A successful brewing enterprise can only enjoy growth if the product is well-liked and in-demand. The initial brews by William Butler must have been popular and he was able to take on employees once the business started to turn a profit. William Salt was brought in as a brewer, his task being to maintain the continued high quality output. By 1861 William Butler was employing ten men. A trade directory for 1868 lists him as an ale and porter brewer and maltster at the Priestfield Brewery. In 1871 William Butler went into partnership with Thomas Russell, one assumes for an injection of capital into the business, though his new associate had experience in the trade for he had been involved with the Great Western brewery. The new business traded as William Butler and Company. However, it was a short-lived partnership and a new business relationship was established with William Hodson, formerly of Truman, Hanbury & Buxton & Co. Ltd.
Featured in a Butler's Magazine in May 1924, this early advertisement shows the site at Priestfield that became known as the Ettingshall New Village Brewery. The firm enjoyed continued growth but the increase in sales found the Priestfield site wanting in both size and water supply. A new location was needed for the continued growth of the business. As the name suggests, Springfield had an abundance of water. The land had remained fairly undeveloped as the ground was quite marshy in places and it was also a source of clean water in earlier times. In 1873 the company acquired a seven acre site, partly bordering Grimstone Street and erected new brewery with maltings, cooperage and stables. Production commenced at Springfield during the following year.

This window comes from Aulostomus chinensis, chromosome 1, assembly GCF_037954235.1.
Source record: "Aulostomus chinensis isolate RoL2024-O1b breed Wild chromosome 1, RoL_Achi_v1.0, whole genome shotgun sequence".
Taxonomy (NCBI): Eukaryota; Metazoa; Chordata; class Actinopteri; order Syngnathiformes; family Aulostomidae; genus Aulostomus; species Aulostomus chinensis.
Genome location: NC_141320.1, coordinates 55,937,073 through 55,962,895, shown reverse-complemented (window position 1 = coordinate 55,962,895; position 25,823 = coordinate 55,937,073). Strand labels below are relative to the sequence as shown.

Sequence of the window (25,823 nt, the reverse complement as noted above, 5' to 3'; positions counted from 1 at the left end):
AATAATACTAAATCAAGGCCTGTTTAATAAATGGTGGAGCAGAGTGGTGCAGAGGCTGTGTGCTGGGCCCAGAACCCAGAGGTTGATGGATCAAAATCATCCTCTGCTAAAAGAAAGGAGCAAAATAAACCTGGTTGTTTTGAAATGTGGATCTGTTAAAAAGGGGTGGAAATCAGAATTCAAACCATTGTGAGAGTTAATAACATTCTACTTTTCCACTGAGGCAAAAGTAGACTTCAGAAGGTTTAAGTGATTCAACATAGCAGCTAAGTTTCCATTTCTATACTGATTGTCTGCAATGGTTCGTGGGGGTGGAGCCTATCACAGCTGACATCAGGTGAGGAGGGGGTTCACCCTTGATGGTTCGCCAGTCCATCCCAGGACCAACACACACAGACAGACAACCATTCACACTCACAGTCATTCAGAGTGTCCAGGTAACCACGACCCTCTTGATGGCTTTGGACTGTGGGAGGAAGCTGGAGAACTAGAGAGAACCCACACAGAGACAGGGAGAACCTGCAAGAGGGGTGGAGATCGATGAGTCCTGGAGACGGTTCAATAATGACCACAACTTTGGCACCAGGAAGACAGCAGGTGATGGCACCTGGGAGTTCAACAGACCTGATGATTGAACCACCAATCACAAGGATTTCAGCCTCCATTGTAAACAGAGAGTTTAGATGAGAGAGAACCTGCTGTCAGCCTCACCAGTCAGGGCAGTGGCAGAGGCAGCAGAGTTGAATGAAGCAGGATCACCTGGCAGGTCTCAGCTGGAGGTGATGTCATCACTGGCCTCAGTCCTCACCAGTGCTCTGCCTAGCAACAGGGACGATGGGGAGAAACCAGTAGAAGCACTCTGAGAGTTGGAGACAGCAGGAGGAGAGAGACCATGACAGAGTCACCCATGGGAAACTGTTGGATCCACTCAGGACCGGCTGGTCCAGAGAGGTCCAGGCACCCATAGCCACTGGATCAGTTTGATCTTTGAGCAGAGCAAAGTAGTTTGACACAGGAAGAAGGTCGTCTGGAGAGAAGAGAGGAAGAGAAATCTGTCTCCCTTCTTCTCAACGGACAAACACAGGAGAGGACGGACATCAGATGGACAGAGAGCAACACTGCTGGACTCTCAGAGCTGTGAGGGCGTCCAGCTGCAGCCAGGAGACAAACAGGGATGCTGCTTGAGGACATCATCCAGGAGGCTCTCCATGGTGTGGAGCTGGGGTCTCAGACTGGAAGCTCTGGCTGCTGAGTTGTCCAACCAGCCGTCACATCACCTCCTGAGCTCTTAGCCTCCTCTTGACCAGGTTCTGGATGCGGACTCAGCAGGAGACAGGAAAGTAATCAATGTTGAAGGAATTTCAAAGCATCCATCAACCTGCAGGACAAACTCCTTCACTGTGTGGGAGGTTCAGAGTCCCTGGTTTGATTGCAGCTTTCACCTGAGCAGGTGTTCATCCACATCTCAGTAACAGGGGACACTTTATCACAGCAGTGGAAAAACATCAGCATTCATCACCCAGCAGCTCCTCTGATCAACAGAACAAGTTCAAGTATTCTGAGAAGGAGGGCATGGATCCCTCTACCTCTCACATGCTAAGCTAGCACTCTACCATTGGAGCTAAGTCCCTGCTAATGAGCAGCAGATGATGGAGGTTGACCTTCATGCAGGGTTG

With the new brewery located close to the canal and railway lines, the company could begin to trade outside of the local area. The good communications could also make the acquisition of public houses in other areas a viable proposition. This opportunity was improved when the Great Western Railway extended a siding into the site which was continually expanding to cope with the success of the company. Between 1881-3 a new brewing tower was constructed, enabling William Butler and Company to increase production from 400 to 1,500 barrels a week.